20. The Doctor
    July 8th, 2018 at 09:07 | #20

    @Jacob Aagaard

    I think you exaggerating a bit……it’s not that bad!
    Is it any worse than the Pirc? A book you did a GM Rep on?

    How come the Najdorf book is taking soooooooo long??

  21. Jacob Aagaard
    July 8th, 2018 at 09:25 | #21

    I checked it again a few days ago, because of this relentless pressure. And yes, I do think it is worse than the Pirc. Much worse.

  22. Frank
    July 8th, 2018 at 11:11 | #22

    You will probably already have someone lined up to do the Najdorf-book. Boris Gelfand probably does not want to waste his time writing an opening book, but he is a great Najdorf-expert. Daniel King did a (comparatively) great book on this opening in 1994, nowhere near as complex as a GM Rep book, but still very nice. It seems to me Dr. Nunn might have some spare time as well?@The Doctor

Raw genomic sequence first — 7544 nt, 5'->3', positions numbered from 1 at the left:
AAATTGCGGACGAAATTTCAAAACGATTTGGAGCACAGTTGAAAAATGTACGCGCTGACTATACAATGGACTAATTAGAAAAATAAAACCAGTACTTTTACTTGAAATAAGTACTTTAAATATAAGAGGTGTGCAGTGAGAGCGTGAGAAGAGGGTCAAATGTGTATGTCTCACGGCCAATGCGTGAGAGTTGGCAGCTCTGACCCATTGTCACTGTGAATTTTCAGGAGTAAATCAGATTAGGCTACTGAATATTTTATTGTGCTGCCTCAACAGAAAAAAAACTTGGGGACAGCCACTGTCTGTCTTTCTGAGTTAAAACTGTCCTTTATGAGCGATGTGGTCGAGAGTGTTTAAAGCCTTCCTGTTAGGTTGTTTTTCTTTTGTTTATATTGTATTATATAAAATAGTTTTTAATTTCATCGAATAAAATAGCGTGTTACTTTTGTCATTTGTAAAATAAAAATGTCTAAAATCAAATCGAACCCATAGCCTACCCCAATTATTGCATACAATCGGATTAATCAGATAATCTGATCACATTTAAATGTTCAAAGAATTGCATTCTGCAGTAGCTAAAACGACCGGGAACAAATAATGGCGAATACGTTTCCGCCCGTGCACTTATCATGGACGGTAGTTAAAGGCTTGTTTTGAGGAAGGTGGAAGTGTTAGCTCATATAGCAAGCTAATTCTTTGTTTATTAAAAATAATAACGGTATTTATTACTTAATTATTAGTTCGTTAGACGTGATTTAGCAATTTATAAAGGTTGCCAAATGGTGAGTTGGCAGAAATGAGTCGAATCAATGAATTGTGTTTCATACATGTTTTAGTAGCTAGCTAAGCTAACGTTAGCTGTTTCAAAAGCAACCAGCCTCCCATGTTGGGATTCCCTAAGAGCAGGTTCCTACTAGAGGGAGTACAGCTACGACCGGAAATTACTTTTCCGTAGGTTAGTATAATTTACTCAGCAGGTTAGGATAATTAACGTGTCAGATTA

23. John
    July 8th, 2018 at 11:48 | #23

    Maybe a Najdorf book with recommendations for lines that do not change by the minute, and summarize the topical lines with: “You, your time, your engine, and keep a close watch for everydays news on topical lines, have fun!”.

  24. The Doctor
    July 8th, 2018 at 11:50 | #24

    @Jacob Aagaard
    Really! I’m guessing it’s the RR that’s the problem, still seems many top players still employ it, including Carlsen and Ivanchuk.

    Not so fussed as I play the French these days, I am only waiting for the new Najdorf book to see if it can inspire me to revert back to my first love 😉

  25. Jacob Aagaard
    July 8th, 2018 at 12:02 | #25

    Of course we already tried to offer Boris a lot of money writing a book on the Najdorf. He seriously considered it, but eventually decided not to. So we have a good solid guy writing it instead. I am happy with that, but obviously would have loved to have Boris write something for us.

  26. Thomas
    July 8th, 2018 at 19:55 | #26

    On page 116 it says 11.-exd5 is based on the tactic 12. Bxa6 c4.
    Not the best move as white has 13. Bxc4. 12.-dxe4 seems much stronger